Researchers mulling over the switch to industry should also consider whether they are driven by the singular pursuit of their own ideas. “This is more difficult to do in industry, where research goals are usually set more narrowly,” says Praveen Kumar Vemula, a biomaterials scientist at the Institute for Stem Cell Biology and Regenerative Medicine in Bangalore, India. Although he has remained in academic research, where he has the freedom to develop his own ideas, he has deep ties to India’s biotechnology industry and has spun off several companies and licensed his technologies to others. To excel in industry, he says, means collaborating with others.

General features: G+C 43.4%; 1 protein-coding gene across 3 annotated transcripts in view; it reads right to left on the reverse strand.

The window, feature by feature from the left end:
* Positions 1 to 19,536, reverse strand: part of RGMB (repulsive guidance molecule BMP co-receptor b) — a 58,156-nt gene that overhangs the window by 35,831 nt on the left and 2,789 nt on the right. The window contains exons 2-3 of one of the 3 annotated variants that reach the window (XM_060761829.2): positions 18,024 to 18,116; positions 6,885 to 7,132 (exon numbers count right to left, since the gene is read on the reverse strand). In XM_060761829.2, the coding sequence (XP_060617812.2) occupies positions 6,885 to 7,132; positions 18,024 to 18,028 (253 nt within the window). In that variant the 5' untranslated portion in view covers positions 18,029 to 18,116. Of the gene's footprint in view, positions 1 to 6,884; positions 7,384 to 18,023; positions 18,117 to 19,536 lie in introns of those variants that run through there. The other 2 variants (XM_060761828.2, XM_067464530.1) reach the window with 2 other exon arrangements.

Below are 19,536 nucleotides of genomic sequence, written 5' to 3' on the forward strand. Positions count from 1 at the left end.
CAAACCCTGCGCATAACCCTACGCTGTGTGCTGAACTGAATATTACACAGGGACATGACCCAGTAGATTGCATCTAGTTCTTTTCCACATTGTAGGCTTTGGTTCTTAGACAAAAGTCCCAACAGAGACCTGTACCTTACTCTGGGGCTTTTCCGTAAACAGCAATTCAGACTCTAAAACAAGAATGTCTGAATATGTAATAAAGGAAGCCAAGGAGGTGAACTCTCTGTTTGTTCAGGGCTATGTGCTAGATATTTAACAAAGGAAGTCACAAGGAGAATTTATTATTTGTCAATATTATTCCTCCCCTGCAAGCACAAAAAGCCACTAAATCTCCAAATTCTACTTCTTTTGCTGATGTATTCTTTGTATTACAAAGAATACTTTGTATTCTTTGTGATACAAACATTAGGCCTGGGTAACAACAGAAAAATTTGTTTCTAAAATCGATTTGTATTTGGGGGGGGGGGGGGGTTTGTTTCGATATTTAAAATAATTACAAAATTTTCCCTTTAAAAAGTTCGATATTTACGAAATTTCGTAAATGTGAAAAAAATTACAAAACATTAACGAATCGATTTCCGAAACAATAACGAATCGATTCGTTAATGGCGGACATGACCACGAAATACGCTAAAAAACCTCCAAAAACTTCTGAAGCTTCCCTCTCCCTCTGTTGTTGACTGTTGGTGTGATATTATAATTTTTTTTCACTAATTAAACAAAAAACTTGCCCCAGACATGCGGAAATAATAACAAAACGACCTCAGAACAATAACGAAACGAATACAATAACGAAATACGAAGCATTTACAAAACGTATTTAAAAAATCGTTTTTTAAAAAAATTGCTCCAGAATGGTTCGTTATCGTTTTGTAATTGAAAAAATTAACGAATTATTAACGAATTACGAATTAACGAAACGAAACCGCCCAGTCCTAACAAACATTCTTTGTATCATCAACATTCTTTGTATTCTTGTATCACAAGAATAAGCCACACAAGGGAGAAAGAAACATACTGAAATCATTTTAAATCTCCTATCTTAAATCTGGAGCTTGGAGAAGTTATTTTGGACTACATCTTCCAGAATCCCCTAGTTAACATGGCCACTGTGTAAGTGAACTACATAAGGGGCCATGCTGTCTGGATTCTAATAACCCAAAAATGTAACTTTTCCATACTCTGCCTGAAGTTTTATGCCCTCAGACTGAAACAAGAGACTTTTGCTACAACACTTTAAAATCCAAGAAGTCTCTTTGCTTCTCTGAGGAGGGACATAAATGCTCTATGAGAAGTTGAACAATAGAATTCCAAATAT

Do your homework
Job seekers must show a deep understanding of the company that interests them, such as its products, workplace culture, history, competitors, business-development plans, regulatory challenges and how it fits into the marketplace. They must also know a great deal about the position they want. Martin Rees, who is now a regional medical director in the Sydney office of biopharmaceutical company Stallergenes Greer, gave himself six months to learn everything he could about becoming a medical science liaison (MSL) a couple of years ago. An MSL is a scientific expert in a pharmaceutical or biotech company who liaises between the firm and the medical and scientific professionals who use its products.
He met informally over coffee with MSLs from different businesses and with marketing and salespeople from those companies to learn about the employers’ cultures, products and competition (see P. Fiske Nature 538, 417–418; 2016). “You have to do your homework. That’s really what’s going to get you through the door for an interview,” says Rees.